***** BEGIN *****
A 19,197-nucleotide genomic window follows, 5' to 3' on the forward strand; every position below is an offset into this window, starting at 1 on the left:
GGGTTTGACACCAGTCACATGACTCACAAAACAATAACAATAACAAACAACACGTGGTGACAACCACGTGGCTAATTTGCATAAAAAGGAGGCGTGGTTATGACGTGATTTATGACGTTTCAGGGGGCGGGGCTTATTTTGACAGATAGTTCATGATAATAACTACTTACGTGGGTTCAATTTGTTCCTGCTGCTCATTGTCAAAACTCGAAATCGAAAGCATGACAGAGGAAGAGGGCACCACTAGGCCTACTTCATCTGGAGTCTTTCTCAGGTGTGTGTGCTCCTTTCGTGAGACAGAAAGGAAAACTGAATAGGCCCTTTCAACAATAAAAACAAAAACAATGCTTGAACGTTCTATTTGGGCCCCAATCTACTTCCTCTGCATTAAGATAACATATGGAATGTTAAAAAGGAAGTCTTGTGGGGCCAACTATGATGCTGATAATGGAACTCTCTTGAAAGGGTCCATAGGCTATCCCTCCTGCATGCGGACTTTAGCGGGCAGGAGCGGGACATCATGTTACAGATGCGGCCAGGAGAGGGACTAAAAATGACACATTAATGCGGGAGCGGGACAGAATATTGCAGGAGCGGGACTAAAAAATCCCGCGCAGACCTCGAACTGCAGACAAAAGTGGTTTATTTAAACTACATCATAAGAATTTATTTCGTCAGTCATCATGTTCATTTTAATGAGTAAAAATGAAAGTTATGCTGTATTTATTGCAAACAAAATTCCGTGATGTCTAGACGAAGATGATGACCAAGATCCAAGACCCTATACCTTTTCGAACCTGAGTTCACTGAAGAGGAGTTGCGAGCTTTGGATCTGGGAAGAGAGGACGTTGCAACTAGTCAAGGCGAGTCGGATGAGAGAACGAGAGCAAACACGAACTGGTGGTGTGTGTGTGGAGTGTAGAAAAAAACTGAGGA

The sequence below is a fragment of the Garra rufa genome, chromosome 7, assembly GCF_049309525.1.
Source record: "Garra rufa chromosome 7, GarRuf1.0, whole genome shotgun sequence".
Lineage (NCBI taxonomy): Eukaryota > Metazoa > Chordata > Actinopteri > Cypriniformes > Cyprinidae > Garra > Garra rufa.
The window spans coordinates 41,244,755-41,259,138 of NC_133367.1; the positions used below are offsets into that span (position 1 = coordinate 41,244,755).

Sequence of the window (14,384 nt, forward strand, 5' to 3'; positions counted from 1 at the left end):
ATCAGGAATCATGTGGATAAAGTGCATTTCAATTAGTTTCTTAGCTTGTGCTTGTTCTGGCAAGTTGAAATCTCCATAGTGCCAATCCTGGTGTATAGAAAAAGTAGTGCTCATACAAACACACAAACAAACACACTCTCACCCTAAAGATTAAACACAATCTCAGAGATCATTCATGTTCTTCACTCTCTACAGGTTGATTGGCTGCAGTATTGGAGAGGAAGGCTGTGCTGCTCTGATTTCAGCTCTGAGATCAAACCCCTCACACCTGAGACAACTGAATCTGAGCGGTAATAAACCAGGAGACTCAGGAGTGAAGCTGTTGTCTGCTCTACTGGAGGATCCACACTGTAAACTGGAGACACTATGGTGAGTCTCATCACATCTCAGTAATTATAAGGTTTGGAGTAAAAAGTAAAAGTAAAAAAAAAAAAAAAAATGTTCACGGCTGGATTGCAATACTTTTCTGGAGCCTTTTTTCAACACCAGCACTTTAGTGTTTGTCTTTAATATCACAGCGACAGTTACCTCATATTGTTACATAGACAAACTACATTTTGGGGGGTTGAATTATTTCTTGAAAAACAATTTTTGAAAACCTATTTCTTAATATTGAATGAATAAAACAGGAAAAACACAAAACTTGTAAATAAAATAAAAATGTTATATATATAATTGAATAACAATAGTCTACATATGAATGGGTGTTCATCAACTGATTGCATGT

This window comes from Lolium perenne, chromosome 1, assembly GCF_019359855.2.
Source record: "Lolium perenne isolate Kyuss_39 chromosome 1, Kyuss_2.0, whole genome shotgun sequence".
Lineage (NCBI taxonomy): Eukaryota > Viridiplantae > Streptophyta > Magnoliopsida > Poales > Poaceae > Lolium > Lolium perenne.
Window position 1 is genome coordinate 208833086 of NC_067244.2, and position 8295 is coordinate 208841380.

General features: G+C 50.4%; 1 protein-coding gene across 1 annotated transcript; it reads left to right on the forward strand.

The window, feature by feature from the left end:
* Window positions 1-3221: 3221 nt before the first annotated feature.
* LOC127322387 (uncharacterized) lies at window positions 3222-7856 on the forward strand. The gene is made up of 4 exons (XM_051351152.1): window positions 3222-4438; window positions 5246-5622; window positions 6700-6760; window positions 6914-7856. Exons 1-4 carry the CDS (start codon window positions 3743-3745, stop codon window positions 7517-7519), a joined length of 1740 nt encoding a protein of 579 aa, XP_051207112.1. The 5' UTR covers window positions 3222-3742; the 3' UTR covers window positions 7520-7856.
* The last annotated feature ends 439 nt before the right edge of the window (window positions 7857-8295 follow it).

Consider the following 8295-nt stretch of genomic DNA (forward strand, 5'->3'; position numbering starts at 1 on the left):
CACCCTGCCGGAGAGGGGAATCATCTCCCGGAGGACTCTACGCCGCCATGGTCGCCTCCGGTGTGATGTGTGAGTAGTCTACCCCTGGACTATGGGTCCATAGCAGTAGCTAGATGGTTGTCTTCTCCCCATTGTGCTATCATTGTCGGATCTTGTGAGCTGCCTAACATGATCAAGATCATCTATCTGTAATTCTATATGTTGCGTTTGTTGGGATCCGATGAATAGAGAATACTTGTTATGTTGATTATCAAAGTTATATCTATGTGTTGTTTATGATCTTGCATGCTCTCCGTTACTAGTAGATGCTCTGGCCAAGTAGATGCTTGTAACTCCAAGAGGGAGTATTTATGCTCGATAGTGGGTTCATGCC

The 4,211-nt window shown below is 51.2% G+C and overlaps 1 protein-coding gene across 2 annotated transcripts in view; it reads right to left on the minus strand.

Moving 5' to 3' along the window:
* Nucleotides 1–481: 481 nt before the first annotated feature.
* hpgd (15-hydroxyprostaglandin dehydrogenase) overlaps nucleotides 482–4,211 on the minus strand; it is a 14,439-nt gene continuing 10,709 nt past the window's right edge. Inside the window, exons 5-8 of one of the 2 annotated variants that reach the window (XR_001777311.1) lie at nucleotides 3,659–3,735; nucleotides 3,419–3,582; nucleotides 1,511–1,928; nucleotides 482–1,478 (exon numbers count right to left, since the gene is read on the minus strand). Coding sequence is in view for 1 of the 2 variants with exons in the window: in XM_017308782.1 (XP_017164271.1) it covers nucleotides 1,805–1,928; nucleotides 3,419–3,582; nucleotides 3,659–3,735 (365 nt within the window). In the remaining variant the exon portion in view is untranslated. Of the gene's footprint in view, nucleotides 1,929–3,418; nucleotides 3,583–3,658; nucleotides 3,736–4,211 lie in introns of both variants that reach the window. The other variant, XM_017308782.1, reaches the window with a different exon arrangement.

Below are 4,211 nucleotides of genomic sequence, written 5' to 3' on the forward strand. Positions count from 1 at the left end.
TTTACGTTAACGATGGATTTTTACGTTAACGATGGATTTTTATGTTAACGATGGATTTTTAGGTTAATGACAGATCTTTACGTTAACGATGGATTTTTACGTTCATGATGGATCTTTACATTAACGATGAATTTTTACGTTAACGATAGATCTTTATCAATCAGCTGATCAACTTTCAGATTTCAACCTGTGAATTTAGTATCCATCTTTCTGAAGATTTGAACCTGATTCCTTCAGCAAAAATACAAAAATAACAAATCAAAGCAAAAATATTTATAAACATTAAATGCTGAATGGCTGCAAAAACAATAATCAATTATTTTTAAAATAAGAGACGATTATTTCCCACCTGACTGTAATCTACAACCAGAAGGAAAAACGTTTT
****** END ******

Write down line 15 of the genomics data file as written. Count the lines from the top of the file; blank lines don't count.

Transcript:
* Window positions 1-3221: 3221 nt before the first annotated feature.